#treatment - Knee

Patellofemoral Surgery

  • Patellofemoral symptoms of pain, swelling and giving way are extremely common.
  • They can result from a number of problems affecting the muscles, ligaments, joint lining and cartilage surface.
  • Patellofemoral pain and swelling requires expert investigation and diagnosis to avoid inappropriate treatment.
  • Instability of the patellofemoral joint with recurrent dislocation can be a disabling condition in active people.
  • By appropriate investigation and the right management most conditions of the patellofemoral joint can be successfully treated.

What is the patellofemoral joint?

The patella (kneecap) is a bone within the tendon of the quadriceps muscle in the front of the knee joint and it acts like a pulley around the knee joint to direct the action of the quadriceps muscle to straighten (extend) the knee. The patella is attached to the quadriceps muscle by the quadriceps tendon and via the patellar ligament to the front of the tibial bone.

What symptoms arise from this joint?

Common symptoms are pain, swelling, giving way, clicking and catching. In bad cases the patella may dislocate with extreme pain and sudden collapse. Positional stiffness , or pain when getting up from prolonged sitting in one position, as in driving a car or sitting in front of a computer is  often a presenting symptom. Patellofemoral  symptoms are aggravated by squatting, kneeling, going up or down stairs (often worse going down). The symptoms are often absent whilst walking on the flat on even ground.

What can be done about the symptoms?

First of all a definitive diagnosis must be made. There are a great number of causes of patellofemoral symptoms. At our SPORTS ORTHOPAEDIC CLINICS we pride ourselves in making the correct diagnosis before offering any treatment.

The diagnostic process includes an appropriate history and examination. Blood tests may be necessary. Xrays, MRI scanning of the knee joint with specific measurements of the position of the patella in relation to the femoral trochlea, sometimes CT scanning and occasionally radioactive bone scans are taken and carefully analysed by our surgeons themselves and shown to you so that we can pinpoint the problems and discuss their implications. The diagnostic procedure can often be completed in one day but may require a follow-up appointment in some cases.

What treatment options are available?

The treatment plan suggested will depend upon the diagnosis. The treatment options for patellofemoral pain include pharmacological, physiotherapeutic, splintage, soft tissue operations and bony operations. We will consider all of these options with you and discuss them in detail with you.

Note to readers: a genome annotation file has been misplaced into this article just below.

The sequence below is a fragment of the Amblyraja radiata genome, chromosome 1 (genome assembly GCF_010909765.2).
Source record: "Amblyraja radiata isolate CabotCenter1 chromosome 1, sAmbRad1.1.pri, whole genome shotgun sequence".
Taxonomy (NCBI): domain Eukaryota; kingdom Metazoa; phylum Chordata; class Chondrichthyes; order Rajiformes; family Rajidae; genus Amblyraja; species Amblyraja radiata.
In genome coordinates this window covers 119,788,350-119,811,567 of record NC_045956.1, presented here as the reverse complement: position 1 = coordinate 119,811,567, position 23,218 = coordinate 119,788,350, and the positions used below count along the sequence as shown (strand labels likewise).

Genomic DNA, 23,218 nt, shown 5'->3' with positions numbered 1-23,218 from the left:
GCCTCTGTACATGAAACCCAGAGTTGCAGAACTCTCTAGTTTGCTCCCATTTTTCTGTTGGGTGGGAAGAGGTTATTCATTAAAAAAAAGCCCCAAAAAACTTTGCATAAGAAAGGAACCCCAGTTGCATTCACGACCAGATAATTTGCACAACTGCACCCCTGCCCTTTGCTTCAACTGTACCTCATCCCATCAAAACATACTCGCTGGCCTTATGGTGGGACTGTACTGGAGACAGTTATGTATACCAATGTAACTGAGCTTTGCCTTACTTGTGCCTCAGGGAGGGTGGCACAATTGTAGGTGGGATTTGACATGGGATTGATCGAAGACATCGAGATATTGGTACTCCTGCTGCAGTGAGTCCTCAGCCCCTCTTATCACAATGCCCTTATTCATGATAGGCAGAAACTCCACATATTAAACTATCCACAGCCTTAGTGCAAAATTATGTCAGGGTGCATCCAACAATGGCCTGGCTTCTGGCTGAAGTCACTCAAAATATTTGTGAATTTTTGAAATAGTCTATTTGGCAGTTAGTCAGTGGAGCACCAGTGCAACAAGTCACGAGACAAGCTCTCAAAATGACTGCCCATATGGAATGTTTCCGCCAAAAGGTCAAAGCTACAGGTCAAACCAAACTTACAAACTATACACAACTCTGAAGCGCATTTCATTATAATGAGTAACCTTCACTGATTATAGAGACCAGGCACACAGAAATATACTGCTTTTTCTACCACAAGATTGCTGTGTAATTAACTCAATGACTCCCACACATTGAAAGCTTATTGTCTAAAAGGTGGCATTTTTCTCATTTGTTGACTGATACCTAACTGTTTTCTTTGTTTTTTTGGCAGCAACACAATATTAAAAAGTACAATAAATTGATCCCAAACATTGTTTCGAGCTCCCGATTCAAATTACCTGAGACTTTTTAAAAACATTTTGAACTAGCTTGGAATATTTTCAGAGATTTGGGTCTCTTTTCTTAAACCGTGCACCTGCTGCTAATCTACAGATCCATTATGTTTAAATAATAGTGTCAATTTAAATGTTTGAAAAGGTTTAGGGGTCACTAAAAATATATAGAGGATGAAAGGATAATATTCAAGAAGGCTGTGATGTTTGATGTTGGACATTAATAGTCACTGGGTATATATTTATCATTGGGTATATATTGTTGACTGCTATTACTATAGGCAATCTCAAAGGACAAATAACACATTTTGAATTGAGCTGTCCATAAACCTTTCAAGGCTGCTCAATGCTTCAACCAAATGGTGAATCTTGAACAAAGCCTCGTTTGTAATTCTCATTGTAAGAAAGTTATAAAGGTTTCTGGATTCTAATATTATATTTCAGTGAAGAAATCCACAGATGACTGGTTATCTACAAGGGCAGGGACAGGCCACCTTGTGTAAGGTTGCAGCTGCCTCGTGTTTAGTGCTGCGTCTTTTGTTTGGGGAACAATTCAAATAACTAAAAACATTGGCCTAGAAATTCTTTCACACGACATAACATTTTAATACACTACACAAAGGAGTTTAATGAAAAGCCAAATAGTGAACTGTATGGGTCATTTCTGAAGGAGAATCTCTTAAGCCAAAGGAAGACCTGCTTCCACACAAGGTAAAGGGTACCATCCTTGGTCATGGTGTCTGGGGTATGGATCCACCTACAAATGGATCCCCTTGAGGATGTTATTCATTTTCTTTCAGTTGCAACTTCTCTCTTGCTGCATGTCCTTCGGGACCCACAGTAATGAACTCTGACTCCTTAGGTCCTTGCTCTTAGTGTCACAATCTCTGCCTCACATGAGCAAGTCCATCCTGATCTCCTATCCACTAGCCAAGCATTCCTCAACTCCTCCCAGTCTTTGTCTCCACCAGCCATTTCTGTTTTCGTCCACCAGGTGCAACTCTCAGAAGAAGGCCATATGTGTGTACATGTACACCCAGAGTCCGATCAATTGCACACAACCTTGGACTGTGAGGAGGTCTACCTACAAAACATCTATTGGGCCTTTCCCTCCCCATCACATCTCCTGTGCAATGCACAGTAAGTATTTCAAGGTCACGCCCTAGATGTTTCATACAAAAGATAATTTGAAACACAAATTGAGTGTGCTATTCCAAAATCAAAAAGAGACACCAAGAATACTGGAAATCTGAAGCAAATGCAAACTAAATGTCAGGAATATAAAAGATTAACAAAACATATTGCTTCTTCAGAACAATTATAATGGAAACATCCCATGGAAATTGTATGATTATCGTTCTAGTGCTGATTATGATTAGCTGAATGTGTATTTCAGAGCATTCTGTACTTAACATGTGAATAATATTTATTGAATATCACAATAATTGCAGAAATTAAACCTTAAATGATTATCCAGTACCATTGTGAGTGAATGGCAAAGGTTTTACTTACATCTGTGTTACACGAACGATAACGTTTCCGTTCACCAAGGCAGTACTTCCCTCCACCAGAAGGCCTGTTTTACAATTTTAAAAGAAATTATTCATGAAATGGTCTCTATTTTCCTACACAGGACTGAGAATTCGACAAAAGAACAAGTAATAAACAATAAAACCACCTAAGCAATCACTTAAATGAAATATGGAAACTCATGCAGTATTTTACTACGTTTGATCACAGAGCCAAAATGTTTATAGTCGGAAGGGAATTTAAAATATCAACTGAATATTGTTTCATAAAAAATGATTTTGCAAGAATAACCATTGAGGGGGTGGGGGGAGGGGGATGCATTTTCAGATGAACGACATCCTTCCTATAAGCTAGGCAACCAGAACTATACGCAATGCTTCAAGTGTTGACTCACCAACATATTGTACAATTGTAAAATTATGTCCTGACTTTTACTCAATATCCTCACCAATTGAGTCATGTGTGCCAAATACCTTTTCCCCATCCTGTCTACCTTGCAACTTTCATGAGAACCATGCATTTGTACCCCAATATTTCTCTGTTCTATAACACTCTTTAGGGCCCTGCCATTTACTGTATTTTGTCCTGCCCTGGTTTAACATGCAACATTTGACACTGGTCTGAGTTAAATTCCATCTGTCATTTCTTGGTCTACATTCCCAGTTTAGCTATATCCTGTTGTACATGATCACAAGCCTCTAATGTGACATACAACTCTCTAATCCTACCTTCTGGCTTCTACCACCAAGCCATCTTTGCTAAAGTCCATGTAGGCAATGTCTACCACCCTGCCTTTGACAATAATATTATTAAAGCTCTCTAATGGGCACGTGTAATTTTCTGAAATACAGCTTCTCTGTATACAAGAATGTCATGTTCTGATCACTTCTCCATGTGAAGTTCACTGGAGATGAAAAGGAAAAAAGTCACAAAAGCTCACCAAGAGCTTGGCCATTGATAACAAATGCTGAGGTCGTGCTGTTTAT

What are the surgical options?

Arthroscopic surgical procedures

Soft tissue surgical procedures for patellofemoral symptoms can be arthroscopic or open procedures. The arthroscopic procedures are mostly done as day surgery cases or one night stay (see KNEE ARTHROSCOPY ). In many cases chronic patellofemoral pain involves mainly the synovial structures of the knee such as the plicae, or synovial folds which can be successfully treated arthroscopically. All arthroscopic procedures will involve taking appropriate still (jpg) and movie (mpg) pictures.

Open surgical procedures

These are mostly aimed at correcting the unstable patella with maltracking or recurrent dislocation involving chronic or repeated episodes of pain. They may involve soft tissue and/or bony procedures such as tibial tubercle transfer.

Open procedures will involve a longer time in hospital – between 2 and 5 days- and may involve postoperative bracing of the knee or a period using crutches partial weight-bearing for a short period for stabilization and confidence. They will NOT INVOLVE PLASTER OF PARIS IMMOBILISATION OR THE USE OF TOURNIQUETS both of which we believe slow down the recovery time.

Recovery

Physiotherapy will be an important part of the postoperative treatment after the wounds have healed FROM ABOUT 2 WEEKS TO THREE MONTHS. and the total time back to sporting activities such as football and rugby should be about 12 months (you will miss a season).

Getting back to work following an open procedure for patellar instability depends upon the nature of your work and the distance and transport method you may have to use to commute to your place of work.